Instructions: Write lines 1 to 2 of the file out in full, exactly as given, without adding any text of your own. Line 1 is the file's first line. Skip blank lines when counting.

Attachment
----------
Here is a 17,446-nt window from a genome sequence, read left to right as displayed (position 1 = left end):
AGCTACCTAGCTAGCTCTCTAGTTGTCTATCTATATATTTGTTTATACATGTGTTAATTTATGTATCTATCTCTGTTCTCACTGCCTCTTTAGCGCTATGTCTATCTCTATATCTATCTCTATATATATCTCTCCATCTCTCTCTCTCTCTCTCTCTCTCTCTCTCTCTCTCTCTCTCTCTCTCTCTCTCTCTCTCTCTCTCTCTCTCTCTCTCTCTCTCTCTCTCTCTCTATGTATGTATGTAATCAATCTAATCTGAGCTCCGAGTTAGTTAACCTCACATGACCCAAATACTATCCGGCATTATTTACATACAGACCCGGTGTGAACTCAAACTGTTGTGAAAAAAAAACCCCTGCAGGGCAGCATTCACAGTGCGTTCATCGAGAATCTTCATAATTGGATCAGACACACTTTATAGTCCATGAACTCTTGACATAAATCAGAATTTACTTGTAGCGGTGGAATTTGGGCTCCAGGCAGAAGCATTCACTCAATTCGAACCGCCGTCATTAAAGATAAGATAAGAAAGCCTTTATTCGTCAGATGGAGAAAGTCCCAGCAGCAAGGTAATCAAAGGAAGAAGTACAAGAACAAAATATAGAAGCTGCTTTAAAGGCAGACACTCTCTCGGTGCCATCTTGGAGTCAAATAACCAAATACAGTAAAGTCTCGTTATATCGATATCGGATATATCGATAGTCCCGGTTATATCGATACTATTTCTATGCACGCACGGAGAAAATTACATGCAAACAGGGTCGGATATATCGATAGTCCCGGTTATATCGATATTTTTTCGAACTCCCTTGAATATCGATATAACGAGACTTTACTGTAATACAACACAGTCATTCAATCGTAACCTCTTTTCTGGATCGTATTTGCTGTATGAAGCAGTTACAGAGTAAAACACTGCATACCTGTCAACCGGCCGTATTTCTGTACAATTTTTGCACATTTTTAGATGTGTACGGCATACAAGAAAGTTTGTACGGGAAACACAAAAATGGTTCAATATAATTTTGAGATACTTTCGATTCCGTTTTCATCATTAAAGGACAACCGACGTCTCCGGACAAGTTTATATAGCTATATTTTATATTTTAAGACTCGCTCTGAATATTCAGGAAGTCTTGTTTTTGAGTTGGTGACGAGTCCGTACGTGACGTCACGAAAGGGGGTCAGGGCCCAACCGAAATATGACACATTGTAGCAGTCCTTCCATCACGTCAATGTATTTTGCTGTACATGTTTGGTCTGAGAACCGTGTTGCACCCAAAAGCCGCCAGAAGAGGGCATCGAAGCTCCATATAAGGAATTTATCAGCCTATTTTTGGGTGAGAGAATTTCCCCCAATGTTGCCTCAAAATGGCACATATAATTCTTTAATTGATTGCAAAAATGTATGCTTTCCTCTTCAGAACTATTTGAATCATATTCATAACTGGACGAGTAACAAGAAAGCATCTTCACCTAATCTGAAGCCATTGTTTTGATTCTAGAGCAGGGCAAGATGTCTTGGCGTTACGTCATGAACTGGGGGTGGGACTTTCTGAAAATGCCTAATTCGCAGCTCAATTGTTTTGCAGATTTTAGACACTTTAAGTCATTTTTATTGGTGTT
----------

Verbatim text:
Here is a 17,446-nt window from a genome sequence, read left to right as displayed (position 1 = left end):
AGCTACCTAGCTAGCTCTCTAGTTGTCTATCTATATATTTGTTTATACATGTGTTAATTTATGTATCTATCTCTGTTCTCACTGCCTCTTTAGCGCTATGTCTATCTCTATATCTATCTCTATATATATCTCTCCATCTCTCTCTCTCTCTCTCTCTCTCTCTCTCTCTCTCTCTCTCTCTCTCTCTCTCTCTCTCTCTCTCTCTCTCTCTCTCTCTCTCTCTCTCTCTCTATGTATGTATGTAATCAATCTAATCTGAGCTCCGAGTTAGTTAACCTCACATGACCCAAATACTATCCGGCATTATTTACATACAGACCCGGTGTGAACTCAAACTGTTGTGAAAAAAAAACCCCTGCAGGGCAGCATTCACAGTGCGTTCATCGAGAATCTTCATAATTGGATCAGACACACTTTATAGTCCATGAACTCTTGACATAAATCAGAATTTACTTGTAGCGGTGGAATTTGGGCTCCAGGCAGAAGCATTCACTCAATTCGAACCGCCGTCATTAAAGATAAGATAAGAAAGCCTTTATTCGTCAGATGGAGAAAGTCCCAGCAGCAAGGTAATCAAAGGAAGAAGTACAAGAACAAAATATAGAAGCTGCTTTAAAGGCAGACACTCTCTCGGTGCCATCTTGGAGTCAAATAACCAAATACAGTAAAGTCTCGTTATATCGATATCGGATATATCGATAGTCCCGGTTATATCGATACTATTTCTATGCACGCACGGAGAAAATTACATGCAAACAGGGTCGGATATATCGATAGTCCCGGTTATATCGATATTTTTTCGAACTCCCTTGAATATCGATATAACGAGACTTTACTGTAATACAACACAGTCATTCAATCGTAACCTCTTTTCTGGATCGTATTTGCTGTATGAAGCAGTTACAGAGTAAAACACTGCATACCTGTCAACCGGCCGTATTTCTGTACAATTTTTGCACATTTTTAGATGTGTACGGCATACAAGAAAGTTTGTACGGGAAACACAAAAATGGTTCAATATAATTTTGAGATACTTTCGATTCCGTTTTCATCATTAAAGGACAACCGACGTCTCCGGACAAGTTTATATAGCTATATTTTATATTTTAAGACTCGCTCTGAATATTCAGGAAGTCTTGTTTTTGAGTTGGTGACGAGTCCGTACGTGACGTCACGAAAGGGGGTCAGGGCCCAACCGAAATATGACACATTGTAGCAGTCCTTCCATCACGTCAATGTATTTTGCTGTACATGTTTGGTCTGAGAACCGTGTTGCACCCAAAAGCCGCCAGAAGAGGGCATCGAAGCTCCATATAAGGAATTTATCAGCCTATTTTTGGGTGAGAGAATTTCCCCCAATGTTGCCTCAAAATGGCACATATAATTCTTTAATTGATTGCAAAAATGTATGCTTTCCTCTTCAGAACTATTTGAATCATATTCATAACTGGACGAGTAACAAGAAAGCATCTTCACCTAATCTGAAGCCATTGTTTTGATTCTAGAGCAGGGCAAGATGTCTTGGCGTTACGTCATGAACTGGGGGTGGGACTTTCTGAAAATGCCTAATTCGCAGCTCAATTGTTTTGCAGATTTTAGACACTTTAAGTCATTTTTATTGGTGTT